All Learning is Language Learning :: Solomon Schechter Day School

All Learning is Language Learning

/ May 3, 2023 /
By: Rabbi Jonathan (Yoni) Berger

“Why learn facts if you can just Google them?” Questions like this, which many of us began asking in the late 90s as computers with internet access became more affordable and widespread, took on even greater urgency with the spread of smartphones. With so much knowledge at our fingertips, should schools stop teaching facts, and focus solely on skills and higher-level thinking? 

That depends. How would we describe the fluency of someone who said, “I speak French! I know all the pronouns, tenses, conjugations, and proper word order… but I only know about 20 words”? I think we’d agree: such a person can’t really speak French. And the opposite is true as well: it’s possible to memorize a dictionary without being able to construct a coherent sentence. When it comes to learning a language, neither skills (grammar) nor knowledge (vocabulary) alone are sufficient; you need both. 

What’s true for languages is also true for education in general. If studying history meant just memorizing facts, then Google has rendered history class obsolete. But if studying history means that students learn to ask questions, develop explanations of complex causes and effects, and see the world in a historical fashion, always using facts as the building blocks of sophisticated learning—then they are speaking the language of history. That is why, at Schechter, all learning is language learning. Our students never just learn facts; they learn to think, question and function in different disciplines.

Languages can be classified in all sorts of ways—into families like “Sino-Tibetan” or “Germanic,” or based on which part of speech tends to appear at the beginning of a sentence—but the most poignant way of sorting them is as “living” or “dead.” Dead languages can be learned, studied, and understood, but they have no native speakers. They help us understand the past, but they offer no avenue for real creativity. In contrast, living languages are dynamic and adaptive. Yes, living languages open a window to the past—but they also allow the speaker to connect to others in the present, and to shape the future. And if these languages are taught with love and joy, then the students will love them, and they will be eager to ask new questions, express new ideas, and create new meaning.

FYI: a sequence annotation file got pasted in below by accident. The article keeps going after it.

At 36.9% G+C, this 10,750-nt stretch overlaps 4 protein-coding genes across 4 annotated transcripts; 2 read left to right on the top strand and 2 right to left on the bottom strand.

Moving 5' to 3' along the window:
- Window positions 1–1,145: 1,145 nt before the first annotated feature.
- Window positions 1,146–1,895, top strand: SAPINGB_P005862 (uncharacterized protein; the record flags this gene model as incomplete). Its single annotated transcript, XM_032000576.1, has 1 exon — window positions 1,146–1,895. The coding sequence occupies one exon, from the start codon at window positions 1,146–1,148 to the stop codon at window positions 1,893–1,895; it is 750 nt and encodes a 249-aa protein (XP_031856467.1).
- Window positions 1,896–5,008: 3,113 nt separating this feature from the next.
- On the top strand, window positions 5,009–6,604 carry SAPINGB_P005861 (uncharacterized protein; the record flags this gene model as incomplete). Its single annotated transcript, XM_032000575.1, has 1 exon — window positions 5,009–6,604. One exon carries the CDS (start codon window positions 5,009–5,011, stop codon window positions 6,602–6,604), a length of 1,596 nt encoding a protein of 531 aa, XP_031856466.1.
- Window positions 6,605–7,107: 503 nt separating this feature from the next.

How to express my vision for learning at Schechter? I want our students to become enthusiastic, native speakers of every “language” they acquire at school. To do this, to become proficient speakers, they will learn plenty of facts. (Some of them will even come from Google! They learn early on to evaluate internet sources for reliability.) Most important, though, is what they do with those facts. Our goal is to equip them with the knowledge, skills, curiosity and creativity they will need to choose any path, and open any door. 

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